(written from a Production point of view)
Experiencing a vision from the Prophets, Sisko sees himself as Benny Russell, a science-fiction writer in the 1950s, who struggles with civil rights and inequality when he writes the story of Captain Benjamin Sisko, a black commander of a futuristic space station.
Joseph Sisko, Captain Benjamin Sisko's father, has left Earth for the first time to visit his son on Deep Space 9, but his timing couldn't be worse. Although the Federation is in firm control of the station, the Cardassian border is still a risky place for Federation ships to patrol. In particular, the USS Cortez has recently been destroyed, and even a six-hour search by the USS Defiant failed to discover any survivors. That means Captain Quentin Swofford – a man Sisko knew well – is dead, and Sisko is distraught. He is beginning to despair of making any kind of difference in the war effort at all, and is seriously considering stepping down and letting someone else make the tough decisions. Joseph promises to support his son no matter what decision he makes, but warns him to think carefully before he does anything.
As he discusses the news with his father, Sisko is distracted and puzzled when he sees a strange man walk past his office dressed in 1950s Earth clothing. Dax, standing right outside in ops, insists she didn't see anyone, which only makes it a greater puzzle. Later, when walking down a corridor with Kasidy Yates, Sisko is again confused when a baseball player walks past and calls, "Hey, Benny! Catch the game?" Again, Yates is sure she didn't see anyone. When Sisko follows the man through a door, he finds himself suddenly in the middle of a busy New York street and is immediately hit by a taxi.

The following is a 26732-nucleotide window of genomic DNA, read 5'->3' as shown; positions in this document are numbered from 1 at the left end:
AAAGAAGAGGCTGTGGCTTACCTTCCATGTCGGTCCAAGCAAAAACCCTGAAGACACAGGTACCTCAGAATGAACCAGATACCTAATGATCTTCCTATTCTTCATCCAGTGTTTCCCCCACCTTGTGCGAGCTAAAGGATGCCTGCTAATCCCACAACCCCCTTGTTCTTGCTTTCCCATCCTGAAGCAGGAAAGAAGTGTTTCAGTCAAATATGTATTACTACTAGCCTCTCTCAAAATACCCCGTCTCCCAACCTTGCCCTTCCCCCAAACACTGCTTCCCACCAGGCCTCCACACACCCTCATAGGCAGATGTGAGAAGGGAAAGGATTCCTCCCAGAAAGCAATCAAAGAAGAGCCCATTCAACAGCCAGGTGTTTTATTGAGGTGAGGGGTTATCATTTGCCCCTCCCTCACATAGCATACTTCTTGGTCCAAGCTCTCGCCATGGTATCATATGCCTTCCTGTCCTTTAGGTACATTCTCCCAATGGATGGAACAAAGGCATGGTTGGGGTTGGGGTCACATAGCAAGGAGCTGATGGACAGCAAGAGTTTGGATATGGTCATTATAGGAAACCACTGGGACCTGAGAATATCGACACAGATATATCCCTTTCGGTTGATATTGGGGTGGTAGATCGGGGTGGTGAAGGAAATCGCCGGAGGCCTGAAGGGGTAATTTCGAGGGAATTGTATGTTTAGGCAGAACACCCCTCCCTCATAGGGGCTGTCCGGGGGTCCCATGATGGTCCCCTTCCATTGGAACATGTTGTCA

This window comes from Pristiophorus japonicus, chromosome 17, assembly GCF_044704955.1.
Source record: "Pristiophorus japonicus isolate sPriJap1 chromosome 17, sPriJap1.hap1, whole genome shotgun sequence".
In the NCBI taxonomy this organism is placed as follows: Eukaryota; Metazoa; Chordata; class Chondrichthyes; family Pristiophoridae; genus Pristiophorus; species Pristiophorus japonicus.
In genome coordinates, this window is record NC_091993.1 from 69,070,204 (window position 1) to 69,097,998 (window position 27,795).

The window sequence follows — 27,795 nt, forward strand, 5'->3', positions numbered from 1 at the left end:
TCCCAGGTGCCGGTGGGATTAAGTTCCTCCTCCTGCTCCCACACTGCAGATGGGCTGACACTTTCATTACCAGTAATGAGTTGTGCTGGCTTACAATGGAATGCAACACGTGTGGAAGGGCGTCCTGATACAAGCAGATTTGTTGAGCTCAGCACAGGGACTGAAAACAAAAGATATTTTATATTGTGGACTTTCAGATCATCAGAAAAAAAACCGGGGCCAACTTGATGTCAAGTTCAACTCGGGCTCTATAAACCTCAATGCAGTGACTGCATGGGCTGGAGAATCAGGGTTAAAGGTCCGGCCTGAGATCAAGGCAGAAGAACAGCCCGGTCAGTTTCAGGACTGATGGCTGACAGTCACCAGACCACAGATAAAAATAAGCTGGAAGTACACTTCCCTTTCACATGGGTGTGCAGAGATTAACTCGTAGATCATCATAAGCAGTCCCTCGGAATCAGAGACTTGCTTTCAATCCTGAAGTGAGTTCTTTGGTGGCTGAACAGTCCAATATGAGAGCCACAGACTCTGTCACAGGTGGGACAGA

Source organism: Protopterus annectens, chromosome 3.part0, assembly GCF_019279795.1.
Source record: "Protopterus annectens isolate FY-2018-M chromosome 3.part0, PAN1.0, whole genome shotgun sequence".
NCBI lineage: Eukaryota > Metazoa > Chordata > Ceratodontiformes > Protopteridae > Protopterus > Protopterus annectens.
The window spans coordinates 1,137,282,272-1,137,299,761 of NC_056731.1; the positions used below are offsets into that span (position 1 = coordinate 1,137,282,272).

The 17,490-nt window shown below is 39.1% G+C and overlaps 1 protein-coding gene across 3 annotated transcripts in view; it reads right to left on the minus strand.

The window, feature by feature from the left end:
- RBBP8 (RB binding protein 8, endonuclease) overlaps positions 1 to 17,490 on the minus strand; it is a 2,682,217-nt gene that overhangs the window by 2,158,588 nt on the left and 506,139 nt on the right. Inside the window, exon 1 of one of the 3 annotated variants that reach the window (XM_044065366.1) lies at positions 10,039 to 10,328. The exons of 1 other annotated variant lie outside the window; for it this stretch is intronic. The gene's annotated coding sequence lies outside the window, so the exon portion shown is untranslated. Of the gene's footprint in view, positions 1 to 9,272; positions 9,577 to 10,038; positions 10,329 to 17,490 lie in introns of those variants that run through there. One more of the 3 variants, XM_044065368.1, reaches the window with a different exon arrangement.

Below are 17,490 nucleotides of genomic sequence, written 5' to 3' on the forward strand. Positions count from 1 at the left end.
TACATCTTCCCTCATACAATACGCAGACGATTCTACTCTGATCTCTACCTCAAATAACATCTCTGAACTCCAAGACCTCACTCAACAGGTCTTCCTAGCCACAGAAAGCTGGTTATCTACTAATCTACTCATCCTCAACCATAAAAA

Doctor Bashir examines him and finds unusual synaptic potentials – his neural patterns look like they did when Sisko was having visions the year before. When Sisko takes a PADD to examine the data for himself, he finds himself instead looking at a copy of Galaxy at a New York newsstand. What's more, Sisko – or rather, Benny Russell – feels completely at home on this street, and when Albert Macklin comes around the corner they walk off together to the office.
The people Russell knows at the office and meets on the street are similar to the people Sisko knows on the station. They sound the same, and look at least somewhat similar, but they are not the same people. The news vendor is not Nog, Macklin is not Miles O'Brien, and Kay Eaton is not Kira Nerys. They are merely characters in a dream created from the likeness of his real-world friends. From this point until Sisko wakes up, the story is told from Benny Russell's perspective (as though the 1950s setting is the "real" world).
When Russell and Macklin arrive at Incredible Tales – the science fiction magazine for which they work – they find writer Herbert Rossoff (Quark) and editor Douglas Pabst (Odo) engaged in "The Battle of the Doughnuts, Round 28" (as Eaton describes it). Eaton herself has been experimenting with White Rose Redi-Tea ("A pitcher of plain water becomes a pitcher of iced tea") – a concept her husband, Julius (Julian Bashir), as a "self-respecting Englishman," finds appalling. Macklin is, as always, looking for matches to light his pipe. When the bickering and general bustle ebbs enough, Pabst calls the meeting to order.
The magazine's illustrator, Roy Ritterhouse (Martok) comes in bearing a stack of science fiction sketches to distribute to the pool of writers for the next month's stories. Russell is particularly taken with a drawing of a space station – basically a circle with pylons at 120 degree intervals, and "USAF DS/9" stenciled around the edge. He takes the sketch and offers to create an appropriate story to accompany it. Trouble starts, however, when Pabst announces that their publisher wants a group photo of the writing staff for the next issue, and Pabst "suggests" that Eaton and Russell "sleep late" the morning it is taken – the public needn't know that women and blacks are writing for Incredible Tales along with the white men. Rossoff sarcastically quips about the dangers of "a Negro with a typewriter" and Russell is angry, but Pabst holds firm. There will be no picture of Eaton and no picture of Russell.